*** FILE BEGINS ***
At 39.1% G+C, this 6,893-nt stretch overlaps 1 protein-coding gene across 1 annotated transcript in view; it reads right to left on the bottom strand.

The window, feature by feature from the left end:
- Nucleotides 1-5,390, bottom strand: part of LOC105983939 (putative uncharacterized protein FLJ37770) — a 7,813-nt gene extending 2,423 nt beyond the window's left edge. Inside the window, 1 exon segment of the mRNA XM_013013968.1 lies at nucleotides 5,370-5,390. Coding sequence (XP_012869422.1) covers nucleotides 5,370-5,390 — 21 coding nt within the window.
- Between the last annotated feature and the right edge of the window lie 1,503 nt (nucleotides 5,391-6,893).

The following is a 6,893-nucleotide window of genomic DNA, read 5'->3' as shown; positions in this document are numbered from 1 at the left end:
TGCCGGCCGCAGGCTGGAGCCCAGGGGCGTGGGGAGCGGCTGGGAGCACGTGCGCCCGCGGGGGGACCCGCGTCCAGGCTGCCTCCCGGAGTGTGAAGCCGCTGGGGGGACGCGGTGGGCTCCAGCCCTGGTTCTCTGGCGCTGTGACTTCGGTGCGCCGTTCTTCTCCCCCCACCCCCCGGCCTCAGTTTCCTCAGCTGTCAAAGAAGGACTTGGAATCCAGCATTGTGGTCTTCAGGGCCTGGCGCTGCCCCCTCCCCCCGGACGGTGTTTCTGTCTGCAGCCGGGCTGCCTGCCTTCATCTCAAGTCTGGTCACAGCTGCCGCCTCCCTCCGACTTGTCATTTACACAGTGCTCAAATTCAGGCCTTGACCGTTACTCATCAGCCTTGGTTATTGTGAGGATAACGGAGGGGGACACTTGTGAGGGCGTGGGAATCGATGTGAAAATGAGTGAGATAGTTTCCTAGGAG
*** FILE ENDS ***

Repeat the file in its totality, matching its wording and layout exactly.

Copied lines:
At 39.1% G+C, this 6,893-nt stretch overlaps 1 protein-coding gene across 1 annotated transcript in view; it reads right to left on the bottom strand.

The window, feature by feature from the left end:
- Nucleotides 1-5,390, bottom strand: part of LOC105983939 (putative uncharacterized protein FLJ37770) — a 7,813-nt gene extending 2,423 nt beyond the window's left edge. Inside the window, 1 exon segment of the mRNA XM_013013968.1 lies at nucleotides 5,370-5,390. Coding sequence (XP_012869422.1) covers nucleotides 5,370-5,390 — 21 coding nt within the window.
- Between the last annotated feature and the right edge of the window lie 1,503 nt (nucleotides 5,391-6,893).

The following is a 6,893-nucleotide window of genomic DNA, read 5'->3' as shown; positions in this document are numbered from 1 at the left end:
TGCCGGCCGCAGGCTGGAGCCCAGGGGCGTGGGGAGCGGCTGGGAGCACGTGCGCCCGCGGGGGGACCCGCGTCCAGGCTGCCTCCCGGAGTGTGAAGCCGCTGGGGGGACGCGGTGGGCTCCAGCCCTGGTTCTCTGGCGCTGTGACTTCGGTGCGCCGTTCTTCTCCCCCCACCCCCCGGCCTCAGTTTCCTCAGCTGTCAAAGAAGGACTTGGAATCCAGCATTGTGGTCTTCAGGGCCTGGCGCTGCCCCCTCCCCCCGGACGGTGTTTCTGTCTGCAGCCGGGCTGCCTGCCTTCATCTCAAGTCTGGTCACAGCTGCCGCCTCCCTCCGACTTGTCATTTACACAGTGCTCAAATTCAGGCCTTGACCGTTACTCATCAGCCTTGGTTATTGTGAGGATAACGGAGGGGGACACTTGTGAGGGCGTGGGAATCGATGTGAAAATGAGTGAGATAGTTTCCTAGGAG